“Reads like a novel. A fast-paced page-turner, it has everything: sex, wit, humor, and adventures. But it is an impressively researched and important story.”
—David Fromkin, author of Europe’s Last Summer
Vienna, 1814 is an evocative and brilliantly researched account of the most audacious and extravagant peace conference in modern European history. With the feared Napoleon Bonaparte presumably defeated and exiled to the small island of Elba, heads of some 216 states gathered in Vienna to begin piecing together the ruins of his toppled empire. Major questions loomed: What would be done with France? How were the newly liberated territories to be divided? What type of restitution would be offered to families of the deceased? But this unprecedented gathering of kings, dignitaries, and diplomatic leaders unfurled a seemingly endless stream of personal vendettas, long-simmering feuds, and romantic entanglements that threatened to undermine the crucial work at hand, even as their hard-fought policy decisions shaped the destiny of Europe and led to the longest sustained peace the continent would ever see.
Beyond the diplomatic wrangling, however, the Congress of Vienna served as a backdrop for the most spectacular Vanity Fair of its time. Highlighted by such celebrated figures as the elegant but incredibly vain Prince Metternich of Austria, the unflappable and devious Prince Talleyrand of France, and the volatile Tsar Alexander of Russia, as well as appearances by Ludwig van Beethoven and Emilia Bigottini, the sheer star power of the Vienna congress outshone nearly everything else in the public eye.
An early incarnation of the cult of celebrity, the congress devolved into a series of debauched parties that continually delayed the progress of peace, until word arrived that Napoleon had escaped, abruptly halting the revelry and shrouding the continent in panic once again.
Vienna, 1814 beautifully illuminates the intricate social and political intrigue of this history-defining congress–a glorified party that seemingly valued frivolity over substance but nonetheless managed to drastically reconfigure Europe’s balance of power and usher in the modern age.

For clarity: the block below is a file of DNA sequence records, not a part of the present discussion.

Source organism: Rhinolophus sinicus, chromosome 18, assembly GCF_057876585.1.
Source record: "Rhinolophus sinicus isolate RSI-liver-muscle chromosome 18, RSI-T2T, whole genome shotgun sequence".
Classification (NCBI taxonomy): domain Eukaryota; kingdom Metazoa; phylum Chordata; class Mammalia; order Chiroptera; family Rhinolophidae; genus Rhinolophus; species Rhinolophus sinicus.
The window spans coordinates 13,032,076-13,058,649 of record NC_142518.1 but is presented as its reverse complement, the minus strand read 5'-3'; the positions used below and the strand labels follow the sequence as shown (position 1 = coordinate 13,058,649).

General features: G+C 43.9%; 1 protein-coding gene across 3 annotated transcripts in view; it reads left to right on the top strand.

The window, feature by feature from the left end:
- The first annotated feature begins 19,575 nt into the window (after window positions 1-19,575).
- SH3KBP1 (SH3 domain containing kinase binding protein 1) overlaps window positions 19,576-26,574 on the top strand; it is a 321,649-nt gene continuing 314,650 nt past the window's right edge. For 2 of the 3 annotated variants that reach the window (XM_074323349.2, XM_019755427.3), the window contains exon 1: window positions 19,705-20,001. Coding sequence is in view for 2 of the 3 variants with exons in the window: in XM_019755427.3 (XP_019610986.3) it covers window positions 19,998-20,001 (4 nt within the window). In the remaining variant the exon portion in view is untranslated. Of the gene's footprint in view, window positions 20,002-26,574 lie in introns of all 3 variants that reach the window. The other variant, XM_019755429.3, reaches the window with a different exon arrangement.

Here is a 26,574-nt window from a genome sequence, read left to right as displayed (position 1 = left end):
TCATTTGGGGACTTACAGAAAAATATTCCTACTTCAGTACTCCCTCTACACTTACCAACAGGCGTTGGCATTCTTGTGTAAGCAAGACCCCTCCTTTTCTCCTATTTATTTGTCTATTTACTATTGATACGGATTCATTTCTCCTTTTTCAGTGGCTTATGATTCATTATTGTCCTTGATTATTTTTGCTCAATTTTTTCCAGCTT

From the Hardcover edition.
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|Title of eBook: Vienna, 1814|
|Release Date: 03-11-2008|
|Allowed Countries (hover)|
|Publisher: Crown Publishing Group|
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|Parent title||Vienna, 1814|
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Bread and Circuses
There is literally a royal mob here. Everybody is crying out:
Peace! Justice! Balance of power! Indemnity!
As for me, I am a looker-on. All the indemnity I ask for is a new hat.
-Prince de Ligne
Ornate rococo carriages rumbled through a landscape scorched by twentysome years of revolution and warfare. Dangers lurked everywhere on the poor, unlit roadways. Cutthroat highwaymen preyed on isolated travelers, and inns were hardly safe havens, either, often little better than "murderer's dens." Venturing out into the bleak postwar world was for "the fearless, the foolish, or the suicidal." During the autumn of 1814, it was also for the idealistic and the idle. Hordes of pleasure-seekers would flock to Vienna for an unprecedented pageant.
The occasion was the Congress of Vienna, the long-awaited peace conference to decide the future of Europe. Kings, queens, princes, princesses, dukes, duchesses, diplomats, and about a hundred thousand other visitors would make their way to the central European city, swelling the population by as much as a third. No one, though, it must be said, really had an idea of what to expect. The invitation for the congress had been sent by way of an announcement in the newspaper.
The Revolutionary and Napoleonic Wars had ripped Europe apart. For the first time in history, enormous armies based on universal conscription had marched across the continent to wage a "total war." France had set the standard for this comprehensive mobilization of the people with the famous decree of August 1793:
The young shall fight; married men shall forge weapons and